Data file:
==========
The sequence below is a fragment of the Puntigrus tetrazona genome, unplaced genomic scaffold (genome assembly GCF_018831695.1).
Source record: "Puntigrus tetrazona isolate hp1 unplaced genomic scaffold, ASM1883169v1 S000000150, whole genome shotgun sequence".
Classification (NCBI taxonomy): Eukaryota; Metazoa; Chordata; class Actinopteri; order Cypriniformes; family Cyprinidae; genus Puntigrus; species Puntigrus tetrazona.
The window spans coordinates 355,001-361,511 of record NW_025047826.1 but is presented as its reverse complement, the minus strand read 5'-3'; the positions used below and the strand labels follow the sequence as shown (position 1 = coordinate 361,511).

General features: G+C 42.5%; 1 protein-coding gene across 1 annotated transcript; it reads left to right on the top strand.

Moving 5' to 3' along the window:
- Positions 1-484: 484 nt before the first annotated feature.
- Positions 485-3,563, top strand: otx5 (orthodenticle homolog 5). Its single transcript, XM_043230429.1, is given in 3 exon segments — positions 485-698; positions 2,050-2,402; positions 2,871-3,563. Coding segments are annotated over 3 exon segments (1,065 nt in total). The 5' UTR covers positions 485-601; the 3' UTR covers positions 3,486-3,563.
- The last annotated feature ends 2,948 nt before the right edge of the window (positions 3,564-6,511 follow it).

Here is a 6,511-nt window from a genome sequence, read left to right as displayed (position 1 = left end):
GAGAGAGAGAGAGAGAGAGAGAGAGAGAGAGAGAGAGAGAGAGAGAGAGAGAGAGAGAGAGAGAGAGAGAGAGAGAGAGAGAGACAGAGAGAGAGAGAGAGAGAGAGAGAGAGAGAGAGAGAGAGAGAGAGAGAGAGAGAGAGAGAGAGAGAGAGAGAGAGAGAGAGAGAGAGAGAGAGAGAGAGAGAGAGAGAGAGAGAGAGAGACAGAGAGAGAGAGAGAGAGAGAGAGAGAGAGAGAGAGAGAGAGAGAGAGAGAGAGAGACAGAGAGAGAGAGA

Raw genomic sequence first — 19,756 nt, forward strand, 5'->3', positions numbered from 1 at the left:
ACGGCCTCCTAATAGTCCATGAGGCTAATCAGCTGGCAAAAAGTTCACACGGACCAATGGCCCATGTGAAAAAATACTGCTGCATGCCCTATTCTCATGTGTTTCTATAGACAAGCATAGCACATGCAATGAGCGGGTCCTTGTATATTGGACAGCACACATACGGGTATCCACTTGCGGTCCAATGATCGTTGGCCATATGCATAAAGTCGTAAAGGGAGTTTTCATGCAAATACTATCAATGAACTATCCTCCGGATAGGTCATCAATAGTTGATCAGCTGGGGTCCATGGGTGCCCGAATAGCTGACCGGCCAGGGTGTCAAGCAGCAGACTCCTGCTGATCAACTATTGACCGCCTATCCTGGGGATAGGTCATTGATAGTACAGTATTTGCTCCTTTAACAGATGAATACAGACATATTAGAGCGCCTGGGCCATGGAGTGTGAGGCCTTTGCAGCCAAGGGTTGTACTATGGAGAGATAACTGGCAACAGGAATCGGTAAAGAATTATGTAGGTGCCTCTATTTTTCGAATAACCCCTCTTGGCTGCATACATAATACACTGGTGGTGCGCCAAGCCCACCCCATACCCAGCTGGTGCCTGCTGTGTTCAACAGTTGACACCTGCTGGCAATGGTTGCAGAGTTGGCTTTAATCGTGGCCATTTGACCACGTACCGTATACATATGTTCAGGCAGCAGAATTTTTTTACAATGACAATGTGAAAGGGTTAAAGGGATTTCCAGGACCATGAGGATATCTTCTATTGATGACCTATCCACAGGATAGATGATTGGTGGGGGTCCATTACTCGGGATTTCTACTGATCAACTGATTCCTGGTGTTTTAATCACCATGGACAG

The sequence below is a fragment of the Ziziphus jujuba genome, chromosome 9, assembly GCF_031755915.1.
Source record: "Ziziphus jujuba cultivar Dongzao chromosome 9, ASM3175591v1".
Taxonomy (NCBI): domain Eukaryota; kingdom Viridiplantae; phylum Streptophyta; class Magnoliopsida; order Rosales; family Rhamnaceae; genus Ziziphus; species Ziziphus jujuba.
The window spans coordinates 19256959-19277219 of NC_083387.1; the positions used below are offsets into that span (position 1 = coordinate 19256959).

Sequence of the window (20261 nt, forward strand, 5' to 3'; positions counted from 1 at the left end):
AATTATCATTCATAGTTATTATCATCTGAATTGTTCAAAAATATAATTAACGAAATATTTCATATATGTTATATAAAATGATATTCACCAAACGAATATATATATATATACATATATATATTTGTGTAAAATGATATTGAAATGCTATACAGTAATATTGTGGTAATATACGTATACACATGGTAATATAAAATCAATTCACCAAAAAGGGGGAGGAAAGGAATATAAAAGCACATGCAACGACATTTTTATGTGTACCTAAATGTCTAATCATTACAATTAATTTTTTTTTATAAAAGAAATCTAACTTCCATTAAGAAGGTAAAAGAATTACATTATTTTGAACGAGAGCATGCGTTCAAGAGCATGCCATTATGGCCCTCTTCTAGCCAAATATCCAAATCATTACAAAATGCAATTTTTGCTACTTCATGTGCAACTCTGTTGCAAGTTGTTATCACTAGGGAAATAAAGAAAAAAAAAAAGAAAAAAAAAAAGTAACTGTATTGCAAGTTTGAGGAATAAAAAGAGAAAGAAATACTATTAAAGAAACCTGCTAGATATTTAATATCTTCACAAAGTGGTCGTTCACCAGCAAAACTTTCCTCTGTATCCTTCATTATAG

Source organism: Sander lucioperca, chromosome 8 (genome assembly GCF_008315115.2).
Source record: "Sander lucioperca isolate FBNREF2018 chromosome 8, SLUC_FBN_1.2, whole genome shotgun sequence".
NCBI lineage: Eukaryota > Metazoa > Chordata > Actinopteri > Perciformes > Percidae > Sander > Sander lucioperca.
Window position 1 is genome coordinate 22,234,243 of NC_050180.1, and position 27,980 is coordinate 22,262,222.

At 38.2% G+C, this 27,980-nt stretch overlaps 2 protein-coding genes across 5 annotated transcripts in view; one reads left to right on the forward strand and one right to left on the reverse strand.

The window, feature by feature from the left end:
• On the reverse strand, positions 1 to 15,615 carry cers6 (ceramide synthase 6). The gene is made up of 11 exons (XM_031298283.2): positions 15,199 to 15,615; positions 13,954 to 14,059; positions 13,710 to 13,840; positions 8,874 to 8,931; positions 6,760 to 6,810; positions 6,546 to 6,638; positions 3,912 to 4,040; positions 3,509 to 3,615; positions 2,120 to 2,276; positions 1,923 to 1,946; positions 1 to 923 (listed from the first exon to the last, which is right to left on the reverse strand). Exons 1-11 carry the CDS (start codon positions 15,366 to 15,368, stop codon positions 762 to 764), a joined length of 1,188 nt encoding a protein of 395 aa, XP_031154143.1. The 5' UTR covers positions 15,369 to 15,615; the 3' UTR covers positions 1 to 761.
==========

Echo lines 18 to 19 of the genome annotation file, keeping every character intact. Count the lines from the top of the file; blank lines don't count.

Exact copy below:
Sequence of the window (20261 nt, forward strand, 5' to 3'; positions counted from 1 at the left end):
AATTATCATTCATAGTTATTATCATCTGAATTGTTCAAAAATATAATTAACGAAATATTTCATATATGTTATATAAAATGATATTCACCAAACGAATATATATATATATACATATATATATTTGTGTAAAATGATATTGAAATGCTATACAGTAATATTGTGGTAATATACGTATACACATGGTAATATAAAATCAATTCACCAAAAAGGGGGAGGAAAGGAATATAAAAGCACATGCAACGACATTTTTATGTGTACCTAAATGTCTAATCATTACAATTAATTTTTTTTTATAAAAGAAATCTAACTTCCATTAAGAAGGTAAAAGAATTACATTATTTTGAACGAGAGCATGCGTTCAAGAGCATGCCATTATGGCCCTCTTCTAGCCAAATATCCAAATCATTACAAAATGCAATTTTTGCTACTTCATGTGCAACTCTGTTGCAAGTTGTTATCACTAGGGAAATAAAGAAAAAAAAAAAGAAAAAAAAAAAGTAACTGTATTGCAAGTTTGAGGAATAAAAAGAGAAAGAAATACTATTAAAGAAACCTGCTAGATATTTAATATCTTCACAAAGTGGTCGTTCACCAGCAAAACTTTCCTCTGTATCCTTCATTATAG